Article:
MOROCCO : A night under the Stars in Berber Tents

by Tess Willcox in

This journey, is where the dreams of modern day bohemians come true. A chance to explore the road less travelled into the Sahara Desert. An opportunity to get yo’self into some high altitude road tripping, before landing in the vastness of the foothills of the Sahara. 

Whilst swanning around the Souqs of Marrakech, feeling like we are finally mastering the maze and becoming comfortable in our new surroundings, the pull to experience another side of Morocco is evident. A few days in Essouria for Gnaoua Festival? Surfing in Taghazout? One way ticket to Chefchaouen to immerse ourself in some of the most aesthetically pleasing distressed blue alleyways this country has to offer? No. First. Before anything else. Desert.

There is nothing on this planet that will reconnect you to the earth, and to what it is you really want in life, like spending time in the vast conditions of the desert. Waking up to views of endless sand hills, the camels we rode in on basking in the sun that is slowly rising in the distance, taking solace under that group of palm trees our Berber tents are set up around, navigating our way around the endless scarab beetles to find that perfect spot for Sahara Sun Salutations.

Before YOU get your Namaste on, let’s discuss the journey required to experience the RAD-ness of a night or two in the desert. For the beginners, I recommend 1 or 2 nights. You may think you are Indiana Jones reincarnated (sorry, I actually am, in female form) but if you have limited time in Morocco, this is the best option albeit won’t offer you the TRUE experience. 

Depending on your ‘level’ of Desert diving, you need to be somewhat prepared. For those of you booking your Sahara experience through your hostel, or through your friend Ahmed’s uncles’ cousin, your journey is going to look something along the lines of the below (worth noting that the Zagora experience is the most entry level desert experience. If you want to go the full traditional hog, then opt for the Merzouga tour). 


If you are short of time reading this, and just need the MUST REMEMBERS for this journey, scroll to the bottom. Otherwise, let’s bask in this journey.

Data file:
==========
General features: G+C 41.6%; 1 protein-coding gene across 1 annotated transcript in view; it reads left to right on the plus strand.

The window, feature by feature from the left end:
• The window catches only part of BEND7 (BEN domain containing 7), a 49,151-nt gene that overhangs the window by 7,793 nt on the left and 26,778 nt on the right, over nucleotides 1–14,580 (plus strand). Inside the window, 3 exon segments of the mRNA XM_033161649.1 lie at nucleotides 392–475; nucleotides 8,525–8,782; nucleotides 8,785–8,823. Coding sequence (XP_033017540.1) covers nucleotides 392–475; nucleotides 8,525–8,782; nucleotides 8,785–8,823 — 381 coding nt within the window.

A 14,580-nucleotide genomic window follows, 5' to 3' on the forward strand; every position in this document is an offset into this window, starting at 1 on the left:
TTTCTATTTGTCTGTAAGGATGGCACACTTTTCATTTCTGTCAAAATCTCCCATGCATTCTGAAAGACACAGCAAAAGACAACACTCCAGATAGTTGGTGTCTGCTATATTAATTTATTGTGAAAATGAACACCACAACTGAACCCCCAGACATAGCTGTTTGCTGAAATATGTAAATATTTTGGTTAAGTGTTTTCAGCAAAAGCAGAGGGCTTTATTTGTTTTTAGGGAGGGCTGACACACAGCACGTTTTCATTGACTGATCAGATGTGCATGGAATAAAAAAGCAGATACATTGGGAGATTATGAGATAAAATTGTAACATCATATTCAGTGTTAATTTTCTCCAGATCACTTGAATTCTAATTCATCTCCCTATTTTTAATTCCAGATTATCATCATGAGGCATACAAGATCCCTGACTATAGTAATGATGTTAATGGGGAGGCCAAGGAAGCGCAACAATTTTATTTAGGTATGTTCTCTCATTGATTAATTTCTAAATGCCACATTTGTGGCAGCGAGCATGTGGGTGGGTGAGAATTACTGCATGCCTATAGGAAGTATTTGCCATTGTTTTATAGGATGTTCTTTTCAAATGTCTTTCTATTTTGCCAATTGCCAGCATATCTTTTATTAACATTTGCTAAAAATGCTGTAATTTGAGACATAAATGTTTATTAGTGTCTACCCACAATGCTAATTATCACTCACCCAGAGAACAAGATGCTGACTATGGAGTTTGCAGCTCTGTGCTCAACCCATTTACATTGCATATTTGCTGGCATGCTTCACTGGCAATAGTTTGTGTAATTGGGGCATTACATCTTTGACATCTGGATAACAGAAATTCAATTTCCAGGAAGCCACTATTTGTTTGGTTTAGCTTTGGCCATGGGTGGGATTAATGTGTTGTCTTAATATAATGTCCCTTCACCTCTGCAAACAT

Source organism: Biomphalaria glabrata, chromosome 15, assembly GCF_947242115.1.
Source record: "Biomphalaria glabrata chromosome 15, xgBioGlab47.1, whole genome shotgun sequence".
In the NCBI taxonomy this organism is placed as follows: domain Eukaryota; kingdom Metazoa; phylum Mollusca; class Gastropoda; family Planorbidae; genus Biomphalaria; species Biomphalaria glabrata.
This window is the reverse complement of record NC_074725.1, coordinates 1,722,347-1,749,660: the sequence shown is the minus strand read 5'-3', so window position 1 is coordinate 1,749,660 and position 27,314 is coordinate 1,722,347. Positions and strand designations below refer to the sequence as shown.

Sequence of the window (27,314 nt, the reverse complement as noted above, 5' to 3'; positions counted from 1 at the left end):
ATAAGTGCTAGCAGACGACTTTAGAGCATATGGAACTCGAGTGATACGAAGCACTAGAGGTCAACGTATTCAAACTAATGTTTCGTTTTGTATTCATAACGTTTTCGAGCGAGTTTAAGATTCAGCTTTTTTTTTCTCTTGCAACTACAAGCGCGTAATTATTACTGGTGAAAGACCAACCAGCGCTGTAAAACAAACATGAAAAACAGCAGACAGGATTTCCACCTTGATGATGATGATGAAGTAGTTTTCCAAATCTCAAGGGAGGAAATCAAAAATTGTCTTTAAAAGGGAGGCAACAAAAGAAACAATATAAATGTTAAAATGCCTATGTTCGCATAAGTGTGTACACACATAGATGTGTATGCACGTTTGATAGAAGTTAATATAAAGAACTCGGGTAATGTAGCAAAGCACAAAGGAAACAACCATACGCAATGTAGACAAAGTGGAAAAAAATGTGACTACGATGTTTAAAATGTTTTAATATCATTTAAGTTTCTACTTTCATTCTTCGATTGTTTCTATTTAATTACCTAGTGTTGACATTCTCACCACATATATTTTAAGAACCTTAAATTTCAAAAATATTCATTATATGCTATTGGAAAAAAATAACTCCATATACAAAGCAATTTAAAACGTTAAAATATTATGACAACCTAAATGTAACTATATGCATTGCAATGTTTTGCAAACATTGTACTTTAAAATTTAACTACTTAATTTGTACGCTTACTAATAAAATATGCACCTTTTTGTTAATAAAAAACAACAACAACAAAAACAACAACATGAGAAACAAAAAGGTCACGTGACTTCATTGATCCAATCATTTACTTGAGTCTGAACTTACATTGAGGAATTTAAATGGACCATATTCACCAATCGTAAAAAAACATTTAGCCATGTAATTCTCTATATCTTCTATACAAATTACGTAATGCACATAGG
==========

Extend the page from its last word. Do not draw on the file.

Winding our way through the Atlas Mountains for hours on end, is not only incredibly breathtaking, it is fucking terrifying. The highest and narrowest of roads you have every seen. Alas, trust that your driver will take good care of you. It is their job to navigate these roads every single day. Worst case scenario, if your driver is falling asleep like mine was, offer him some peanuts and ask about his family. Get out of the car and take in some of the freshest air you will have breathed in a while, and take some incredible photos. 


This Kasbah is one of the most insanely awesome places I have ever visited. It’s like you are presented with a sense of nostalgia when you arrive, without ever having visited before. You will feel as though you have stepped out of a scene from Gladiator, Game of Thrones or Prince of Persia. Basically because, you have! This is one of Morocco’s most highly used landmarks for movies and TV series set in yesteryear. 

The entire village is made completely from clay and mud brick. It's age is unknown yet it has been listed as UNESCO World Heritage Site since 1987 . As we journeyed through the different areas of the Kasbah and talked to the locals, they took us into their homes and offered up an insight into their life in a few words of broken English. ‘Happy. Hot. Family’. Right, well that sums it up then. That’s what I love about these people. They are simple. Their needs are few and their expectations are minimal. The only other communication I managed to get out of them was some collected giggles about how I had to duck the entire way through their home and out on to the terrace. Yes, people, funnily enough the Kasbah was not built for 6ft tall women.